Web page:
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Reviewers: Tony Augarde [Editor], Don Mather, Dick Stafford, John Eyles, Robert Gibson, Ian Lace, Colin Clarke, Jack Ashby


Soul Drums

Takadimi Tunes (no number)




1. Kalalau Trail
2. Waves of Kalalau
3. Tiptoe
4. Bed of Pines
5. Bird of Beauty
6. Just Wait
7. Kyerematen
8. The Rains
9. Olinda
10. Hadgini Journey
11. Balao Todd
12. Badia

Todd Isler - Drums, hand drums, percussion, voice
Billy Drewes - Tenor sax, soprano sax
Jenny Hill, Allen Won - Tenor saxes
Tom Hubbard - Acoustic bass
Ian James Macdonald, Adam Morrison - Piano
David Phelps - Electric guitar
Kip Reed - Electric bass

Recently somebody wrote to the Guardian newspaper's "Notes and Queries" section to pose the question "What is the point of the drum solo?" My response was threefold:

1. Drum solos can be exciting (audiences usually applaud them because drums appeal to our innate feeling for rhythm).

2. The drummer can claim to be the heartbeat of a band . Imagine the Benny Goodman Trio without Gene Krupa or the Who without Keith Moon.

3. Most other musicians get solos, so the drummer deserves at least one.

As a drummer, I can see the point of drum solos, but they can become excessive - and that's what happens on this CD by drummer Todd Isler. The album intersperses group jazz outings with Isler's solos on a variety of percussion instruments. This could be intriguing, but Todd's solos are unimaginatively repetitive and show little development or structure. Using exotic instruments doesn't guarantee an interesting solo if you merely repeat the same patterns over and over.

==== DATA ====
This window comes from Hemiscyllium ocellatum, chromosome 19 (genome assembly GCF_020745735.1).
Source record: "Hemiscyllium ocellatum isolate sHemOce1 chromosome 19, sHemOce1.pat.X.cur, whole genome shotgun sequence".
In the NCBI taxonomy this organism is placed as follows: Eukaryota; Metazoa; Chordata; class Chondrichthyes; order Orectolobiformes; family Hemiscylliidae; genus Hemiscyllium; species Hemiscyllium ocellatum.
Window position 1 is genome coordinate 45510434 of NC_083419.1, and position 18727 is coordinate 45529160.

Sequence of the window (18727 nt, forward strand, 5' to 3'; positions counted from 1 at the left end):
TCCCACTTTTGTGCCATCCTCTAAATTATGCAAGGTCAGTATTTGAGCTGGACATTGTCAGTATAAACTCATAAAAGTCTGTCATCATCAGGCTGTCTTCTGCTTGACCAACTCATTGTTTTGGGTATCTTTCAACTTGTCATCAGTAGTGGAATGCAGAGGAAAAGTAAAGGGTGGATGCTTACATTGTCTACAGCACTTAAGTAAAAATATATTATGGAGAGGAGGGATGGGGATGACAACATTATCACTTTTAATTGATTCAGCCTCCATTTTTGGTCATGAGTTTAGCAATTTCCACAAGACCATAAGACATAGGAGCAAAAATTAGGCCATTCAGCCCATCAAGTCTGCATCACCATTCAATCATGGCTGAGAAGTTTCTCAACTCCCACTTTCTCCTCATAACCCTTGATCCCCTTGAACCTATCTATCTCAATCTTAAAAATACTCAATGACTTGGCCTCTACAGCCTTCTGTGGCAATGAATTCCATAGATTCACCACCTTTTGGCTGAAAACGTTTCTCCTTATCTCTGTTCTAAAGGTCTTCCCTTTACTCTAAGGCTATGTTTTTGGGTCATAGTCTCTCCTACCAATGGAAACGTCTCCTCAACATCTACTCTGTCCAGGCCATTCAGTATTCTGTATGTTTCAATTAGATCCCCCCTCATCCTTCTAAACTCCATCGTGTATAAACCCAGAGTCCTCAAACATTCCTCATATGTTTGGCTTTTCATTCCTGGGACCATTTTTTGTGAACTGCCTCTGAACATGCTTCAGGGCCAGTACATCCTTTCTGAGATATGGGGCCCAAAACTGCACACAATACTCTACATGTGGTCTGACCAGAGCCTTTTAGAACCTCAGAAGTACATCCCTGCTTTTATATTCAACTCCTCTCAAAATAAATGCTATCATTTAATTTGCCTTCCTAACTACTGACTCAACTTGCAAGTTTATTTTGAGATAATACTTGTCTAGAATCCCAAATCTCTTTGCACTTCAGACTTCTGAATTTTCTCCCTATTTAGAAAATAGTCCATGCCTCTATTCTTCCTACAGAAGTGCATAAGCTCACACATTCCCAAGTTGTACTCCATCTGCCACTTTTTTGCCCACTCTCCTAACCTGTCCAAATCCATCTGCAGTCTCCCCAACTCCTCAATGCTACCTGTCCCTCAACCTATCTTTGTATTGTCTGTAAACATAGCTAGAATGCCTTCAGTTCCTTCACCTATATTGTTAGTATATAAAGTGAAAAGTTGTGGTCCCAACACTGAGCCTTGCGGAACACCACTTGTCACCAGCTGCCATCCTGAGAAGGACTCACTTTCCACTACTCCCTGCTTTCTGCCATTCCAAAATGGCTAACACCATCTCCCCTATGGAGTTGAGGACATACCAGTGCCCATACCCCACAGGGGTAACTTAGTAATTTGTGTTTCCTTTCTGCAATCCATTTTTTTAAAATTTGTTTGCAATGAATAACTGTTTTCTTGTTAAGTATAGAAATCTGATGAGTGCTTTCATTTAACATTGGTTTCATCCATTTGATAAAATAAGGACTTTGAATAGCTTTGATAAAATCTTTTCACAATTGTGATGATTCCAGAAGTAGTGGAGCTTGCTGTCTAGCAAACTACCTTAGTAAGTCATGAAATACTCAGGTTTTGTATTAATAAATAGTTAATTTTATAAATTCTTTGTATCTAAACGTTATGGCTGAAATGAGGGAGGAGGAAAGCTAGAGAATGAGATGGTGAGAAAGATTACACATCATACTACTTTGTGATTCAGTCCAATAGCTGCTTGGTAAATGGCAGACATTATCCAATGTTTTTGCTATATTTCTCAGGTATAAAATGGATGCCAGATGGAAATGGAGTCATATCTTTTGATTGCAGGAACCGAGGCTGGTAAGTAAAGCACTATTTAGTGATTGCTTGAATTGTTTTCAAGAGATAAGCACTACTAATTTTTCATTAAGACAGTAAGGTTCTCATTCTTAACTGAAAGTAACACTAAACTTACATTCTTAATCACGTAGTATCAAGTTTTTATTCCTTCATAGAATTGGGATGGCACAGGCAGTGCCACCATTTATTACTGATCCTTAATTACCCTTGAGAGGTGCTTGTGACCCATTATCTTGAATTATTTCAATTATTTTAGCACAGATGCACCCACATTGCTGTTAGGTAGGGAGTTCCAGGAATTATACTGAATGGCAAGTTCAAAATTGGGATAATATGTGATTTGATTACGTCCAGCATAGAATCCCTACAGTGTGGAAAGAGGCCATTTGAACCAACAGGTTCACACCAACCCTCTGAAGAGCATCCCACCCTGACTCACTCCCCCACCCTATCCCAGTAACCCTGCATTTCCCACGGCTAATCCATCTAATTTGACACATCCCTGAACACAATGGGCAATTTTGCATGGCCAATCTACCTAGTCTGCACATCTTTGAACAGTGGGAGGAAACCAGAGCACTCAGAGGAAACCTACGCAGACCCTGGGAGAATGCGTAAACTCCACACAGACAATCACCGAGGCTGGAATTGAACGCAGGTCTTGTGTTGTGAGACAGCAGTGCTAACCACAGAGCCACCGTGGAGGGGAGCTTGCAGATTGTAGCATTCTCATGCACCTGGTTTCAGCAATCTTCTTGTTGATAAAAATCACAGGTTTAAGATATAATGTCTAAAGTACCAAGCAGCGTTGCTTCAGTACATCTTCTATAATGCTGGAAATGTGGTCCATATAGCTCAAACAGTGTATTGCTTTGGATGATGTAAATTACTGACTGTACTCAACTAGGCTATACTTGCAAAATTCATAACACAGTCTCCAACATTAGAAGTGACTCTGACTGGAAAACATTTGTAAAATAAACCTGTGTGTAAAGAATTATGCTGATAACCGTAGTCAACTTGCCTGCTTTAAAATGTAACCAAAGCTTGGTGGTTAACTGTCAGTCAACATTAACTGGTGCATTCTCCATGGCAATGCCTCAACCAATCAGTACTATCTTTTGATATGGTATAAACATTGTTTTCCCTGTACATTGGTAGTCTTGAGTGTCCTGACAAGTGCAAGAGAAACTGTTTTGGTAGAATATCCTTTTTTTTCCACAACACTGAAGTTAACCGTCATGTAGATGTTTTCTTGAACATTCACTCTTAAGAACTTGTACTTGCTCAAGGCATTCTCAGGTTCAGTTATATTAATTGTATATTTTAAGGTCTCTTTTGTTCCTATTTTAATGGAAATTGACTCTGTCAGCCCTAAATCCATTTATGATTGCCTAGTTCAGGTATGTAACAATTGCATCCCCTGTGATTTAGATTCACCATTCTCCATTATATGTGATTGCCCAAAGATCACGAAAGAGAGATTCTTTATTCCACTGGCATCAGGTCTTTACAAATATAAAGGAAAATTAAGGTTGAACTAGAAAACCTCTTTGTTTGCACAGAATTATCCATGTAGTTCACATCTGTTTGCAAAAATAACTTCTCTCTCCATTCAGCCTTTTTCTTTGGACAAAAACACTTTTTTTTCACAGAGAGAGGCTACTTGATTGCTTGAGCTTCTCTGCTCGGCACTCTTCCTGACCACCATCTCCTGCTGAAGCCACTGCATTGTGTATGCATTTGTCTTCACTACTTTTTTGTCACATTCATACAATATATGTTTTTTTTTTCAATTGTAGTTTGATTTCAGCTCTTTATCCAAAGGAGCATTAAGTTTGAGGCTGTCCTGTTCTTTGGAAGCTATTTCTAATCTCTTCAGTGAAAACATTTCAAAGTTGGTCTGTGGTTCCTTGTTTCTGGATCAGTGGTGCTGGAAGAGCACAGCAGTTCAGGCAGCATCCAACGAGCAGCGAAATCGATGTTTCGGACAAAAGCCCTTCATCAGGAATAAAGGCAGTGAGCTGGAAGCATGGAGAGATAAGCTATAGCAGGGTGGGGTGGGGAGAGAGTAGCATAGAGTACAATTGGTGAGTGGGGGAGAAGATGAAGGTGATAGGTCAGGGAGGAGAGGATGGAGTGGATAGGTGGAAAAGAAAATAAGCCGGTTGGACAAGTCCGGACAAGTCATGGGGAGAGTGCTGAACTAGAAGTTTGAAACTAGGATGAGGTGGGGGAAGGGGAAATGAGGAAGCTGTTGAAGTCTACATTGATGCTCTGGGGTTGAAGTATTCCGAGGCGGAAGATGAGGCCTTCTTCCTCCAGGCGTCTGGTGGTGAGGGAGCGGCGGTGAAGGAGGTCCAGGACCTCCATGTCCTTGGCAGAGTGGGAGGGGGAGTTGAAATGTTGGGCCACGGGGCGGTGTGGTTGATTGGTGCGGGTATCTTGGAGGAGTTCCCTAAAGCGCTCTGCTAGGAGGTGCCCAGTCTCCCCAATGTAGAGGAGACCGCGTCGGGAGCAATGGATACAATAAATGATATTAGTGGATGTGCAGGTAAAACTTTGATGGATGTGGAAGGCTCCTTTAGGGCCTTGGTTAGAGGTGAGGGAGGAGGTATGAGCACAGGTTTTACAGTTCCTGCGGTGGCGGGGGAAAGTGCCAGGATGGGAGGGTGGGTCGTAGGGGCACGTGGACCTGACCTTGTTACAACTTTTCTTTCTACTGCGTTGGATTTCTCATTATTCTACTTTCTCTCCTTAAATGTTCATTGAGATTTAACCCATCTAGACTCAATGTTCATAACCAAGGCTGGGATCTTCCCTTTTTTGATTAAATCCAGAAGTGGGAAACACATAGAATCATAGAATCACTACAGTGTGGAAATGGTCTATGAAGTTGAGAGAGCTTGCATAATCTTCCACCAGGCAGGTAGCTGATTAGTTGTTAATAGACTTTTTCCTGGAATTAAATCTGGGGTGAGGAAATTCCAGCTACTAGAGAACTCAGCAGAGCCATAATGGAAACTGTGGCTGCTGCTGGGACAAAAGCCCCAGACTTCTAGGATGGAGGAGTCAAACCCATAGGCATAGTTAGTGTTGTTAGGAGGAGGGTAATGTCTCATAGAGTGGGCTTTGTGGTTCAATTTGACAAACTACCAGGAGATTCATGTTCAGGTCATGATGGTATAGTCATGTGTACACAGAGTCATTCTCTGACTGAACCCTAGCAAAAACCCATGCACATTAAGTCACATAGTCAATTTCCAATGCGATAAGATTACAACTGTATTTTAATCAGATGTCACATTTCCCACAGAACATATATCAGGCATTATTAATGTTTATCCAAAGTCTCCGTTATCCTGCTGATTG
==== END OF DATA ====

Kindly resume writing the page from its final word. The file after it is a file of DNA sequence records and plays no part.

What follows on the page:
By contrast, the tracks including other musicians work much better - although Todd's drumming often stays firmly in the same jazz-rock mould. The saxists and pianists play some worthwhile solos, and the originals (co-written by Isler with Jenny Hill and/or Adam Morrison) - although hardly memorable - provide adequate bases for improvisation. The most successful track is Stevie Wonder's composition Bird of Beauty, with a nice theme statement and solo from Billy Drewes' soprano sax and a fine piano solo by Ian James Macdonald.

This album could have been a stimulating mix of jazz and varied percussion, but the drum solos are too unvaried to hold one's attention.

Tony Augarde






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